Now I'm not saying that judgment according to works and payment for services is an unhelpful system or that it's not necessary at times. What I am saying is that every nook and cranny of our world is founded on the notion that you receive according to your ability to convince somebody else that you're worth it. Is it any wonder, then, that we keep trying to make the amazing grace of God something that we can earn, or at least something that we can go out and pay for later? That plays out in at least two distinct ways in our religious life.
The first is for those who just can't accept God's gift until they feel that they're good enough or worthy enough. Somehow they've got to get good enough to feel they can come to church, or to take communion -- somehow they've got to be worthy of it -- making herculean efforts to do good deeds, hoping that God's going to smile on them for their efforts. Others realize that they can't be good enough and don't try at all. They realize the vast gulf between the holiness of God and human beings, and know we can never be good enough to stand in the presence of such glory. So they set their jaw and go through a determined but joyless and Godless life, thinking all the time that God wants nothing to do with them, sinners that they are.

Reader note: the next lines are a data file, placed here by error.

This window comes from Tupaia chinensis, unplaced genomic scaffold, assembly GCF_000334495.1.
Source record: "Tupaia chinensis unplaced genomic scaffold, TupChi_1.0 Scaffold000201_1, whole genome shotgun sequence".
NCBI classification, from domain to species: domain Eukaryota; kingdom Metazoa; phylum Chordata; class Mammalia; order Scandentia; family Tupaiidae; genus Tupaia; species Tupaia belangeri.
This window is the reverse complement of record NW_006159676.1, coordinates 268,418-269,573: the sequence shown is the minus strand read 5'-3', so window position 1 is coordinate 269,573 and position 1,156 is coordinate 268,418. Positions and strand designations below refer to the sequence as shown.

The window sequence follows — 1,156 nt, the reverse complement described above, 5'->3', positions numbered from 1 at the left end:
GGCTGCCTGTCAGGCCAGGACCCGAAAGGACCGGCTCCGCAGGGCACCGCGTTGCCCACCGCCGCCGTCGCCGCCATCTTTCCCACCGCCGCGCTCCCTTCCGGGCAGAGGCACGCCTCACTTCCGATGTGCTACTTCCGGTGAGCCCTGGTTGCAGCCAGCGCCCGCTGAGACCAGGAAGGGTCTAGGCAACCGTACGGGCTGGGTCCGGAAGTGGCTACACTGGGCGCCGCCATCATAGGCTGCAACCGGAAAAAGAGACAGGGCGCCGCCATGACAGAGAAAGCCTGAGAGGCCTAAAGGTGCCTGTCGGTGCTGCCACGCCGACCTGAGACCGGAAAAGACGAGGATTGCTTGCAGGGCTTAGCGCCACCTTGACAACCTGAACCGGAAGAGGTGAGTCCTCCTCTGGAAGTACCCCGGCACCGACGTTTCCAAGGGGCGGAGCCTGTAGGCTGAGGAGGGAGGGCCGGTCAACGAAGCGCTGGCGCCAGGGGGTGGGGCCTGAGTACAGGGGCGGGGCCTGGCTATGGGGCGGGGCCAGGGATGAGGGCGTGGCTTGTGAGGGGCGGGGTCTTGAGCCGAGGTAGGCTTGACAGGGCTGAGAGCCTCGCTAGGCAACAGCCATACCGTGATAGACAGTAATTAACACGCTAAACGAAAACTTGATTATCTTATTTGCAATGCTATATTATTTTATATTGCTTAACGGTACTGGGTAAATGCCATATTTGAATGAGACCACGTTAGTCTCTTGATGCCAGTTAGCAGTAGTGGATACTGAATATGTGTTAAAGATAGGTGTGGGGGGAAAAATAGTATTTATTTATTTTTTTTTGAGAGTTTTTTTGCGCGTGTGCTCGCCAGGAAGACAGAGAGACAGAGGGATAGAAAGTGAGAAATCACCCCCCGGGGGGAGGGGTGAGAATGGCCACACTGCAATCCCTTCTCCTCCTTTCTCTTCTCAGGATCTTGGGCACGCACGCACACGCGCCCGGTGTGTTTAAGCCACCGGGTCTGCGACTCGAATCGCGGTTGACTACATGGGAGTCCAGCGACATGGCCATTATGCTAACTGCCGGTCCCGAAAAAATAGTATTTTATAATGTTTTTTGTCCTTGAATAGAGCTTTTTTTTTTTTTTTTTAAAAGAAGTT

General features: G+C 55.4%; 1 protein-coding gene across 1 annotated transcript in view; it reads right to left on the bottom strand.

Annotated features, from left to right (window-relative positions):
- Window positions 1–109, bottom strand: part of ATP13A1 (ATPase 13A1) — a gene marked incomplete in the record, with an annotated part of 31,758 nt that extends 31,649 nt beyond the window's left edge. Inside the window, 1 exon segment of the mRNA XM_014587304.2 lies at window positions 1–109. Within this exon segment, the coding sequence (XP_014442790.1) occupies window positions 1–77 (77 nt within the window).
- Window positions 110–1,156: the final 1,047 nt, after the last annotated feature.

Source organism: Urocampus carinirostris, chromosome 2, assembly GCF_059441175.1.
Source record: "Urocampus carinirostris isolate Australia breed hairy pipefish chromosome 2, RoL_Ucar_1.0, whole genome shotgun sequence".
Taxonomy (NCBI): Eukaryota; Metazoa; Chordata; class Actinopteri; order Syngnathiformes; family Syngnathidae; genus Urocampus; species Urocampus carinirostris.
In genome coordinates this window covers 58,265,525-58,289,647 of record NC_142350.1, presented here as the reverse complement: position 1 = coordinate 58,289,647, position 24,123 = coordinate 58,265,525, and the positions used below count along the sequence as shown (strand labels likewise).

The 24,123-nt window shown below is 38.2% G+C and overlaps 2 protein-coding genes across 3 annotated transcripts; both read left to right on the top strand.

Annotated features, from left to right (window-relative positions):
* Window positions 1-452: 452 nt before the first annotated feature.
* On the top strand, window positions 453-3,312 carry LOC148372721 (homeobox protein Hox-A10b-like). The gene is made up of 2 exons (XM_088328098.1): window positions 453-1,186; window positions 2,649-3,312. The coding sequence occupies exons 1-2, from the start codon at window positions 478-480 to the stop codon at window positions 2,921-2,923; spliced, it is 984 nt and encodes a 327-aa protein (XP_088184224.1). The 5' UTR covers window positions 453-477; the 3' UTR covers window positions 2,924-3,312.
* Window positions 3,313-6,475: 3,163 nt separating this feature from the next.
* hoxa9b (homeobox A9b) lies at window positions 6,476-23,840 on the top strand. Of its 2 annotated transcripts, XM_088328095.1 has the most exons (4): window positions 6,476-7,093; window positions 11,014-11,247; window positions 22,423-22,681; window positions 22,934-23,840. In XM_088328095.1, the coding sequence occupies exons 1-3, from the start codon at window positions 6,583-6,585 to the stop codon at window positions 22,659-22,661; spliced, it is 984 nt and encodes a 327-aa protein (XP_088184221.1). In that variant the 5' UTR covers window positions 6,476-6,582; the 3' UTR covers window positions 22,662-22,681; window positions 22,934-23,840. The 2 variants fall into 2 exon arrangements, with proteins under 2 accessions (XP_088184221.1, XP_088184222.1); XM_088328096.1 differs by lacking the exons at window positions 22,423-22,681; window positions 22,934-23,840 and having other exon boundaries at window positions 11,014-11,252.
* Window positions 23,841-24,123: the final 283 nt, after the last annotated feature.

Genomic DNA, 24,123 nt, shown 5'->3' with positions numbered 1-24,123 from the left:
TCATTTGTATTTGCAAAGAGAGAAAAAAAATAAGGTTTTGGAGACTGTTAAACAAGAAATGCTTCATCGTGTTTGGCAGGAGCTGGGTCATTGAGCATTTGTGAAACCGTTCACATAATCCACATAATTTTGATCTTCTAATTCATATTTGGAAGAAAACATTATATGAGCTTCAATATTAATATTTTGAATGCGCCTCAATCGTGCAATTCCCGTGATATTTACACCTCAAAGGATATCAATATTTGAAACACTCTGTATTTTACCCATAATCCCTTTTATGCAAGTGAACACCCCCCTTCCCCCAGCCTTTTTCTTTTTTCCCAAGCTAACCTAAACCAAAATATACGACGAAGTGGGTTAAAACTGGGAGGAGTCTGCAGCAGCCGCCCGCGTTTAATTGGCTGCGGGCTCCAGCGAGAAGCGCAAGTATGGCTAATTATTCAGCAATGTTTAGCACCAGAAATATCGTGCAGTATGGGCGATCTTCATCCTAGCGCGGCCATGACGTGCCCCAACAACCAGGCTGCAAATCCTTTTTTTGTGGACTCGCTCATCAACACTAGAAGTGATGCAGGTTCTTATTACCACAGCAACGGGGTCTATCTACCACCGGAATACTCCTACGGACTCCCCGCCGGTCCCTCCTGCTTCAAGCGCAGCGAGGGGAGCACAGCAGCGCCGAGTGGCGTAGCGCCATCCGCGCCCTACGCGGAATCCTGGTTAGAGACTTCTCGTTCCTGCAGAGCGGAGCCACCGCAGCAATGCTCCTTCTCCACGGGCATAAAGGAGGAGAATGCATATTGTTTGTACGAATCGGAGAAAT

The other way our works mentality plays out in the church is with those who are willing to accept the gift as long as they can pay for it later. That group is willing to say, "Yes, God, you can make me clean, you can justify me, and by the grace of Jesus Christ I can stand before you." What they're unwilling to acknowledge is that the gift is really a gift, that it's free. It's not a loan to be paid for. It's not a deferred payment plan. It's a gift. Sometimes those folks will allow for sin before receiving the grace of God, but once you're in you'd better play by the rules or we're going to kick you out. Good works, for those folks, are still payment. It's a way of earning salvation. The only difference is when you have to pay for it. You just pay for it after you receive it.
The scandal of the gospel is two-sided. You can't earn your way in. If you think that through, that should also mean you can't sin your way out. Otherwise, it would be back to being about works again. Your good works won't save you. Your bad works won't damn you. Look at David.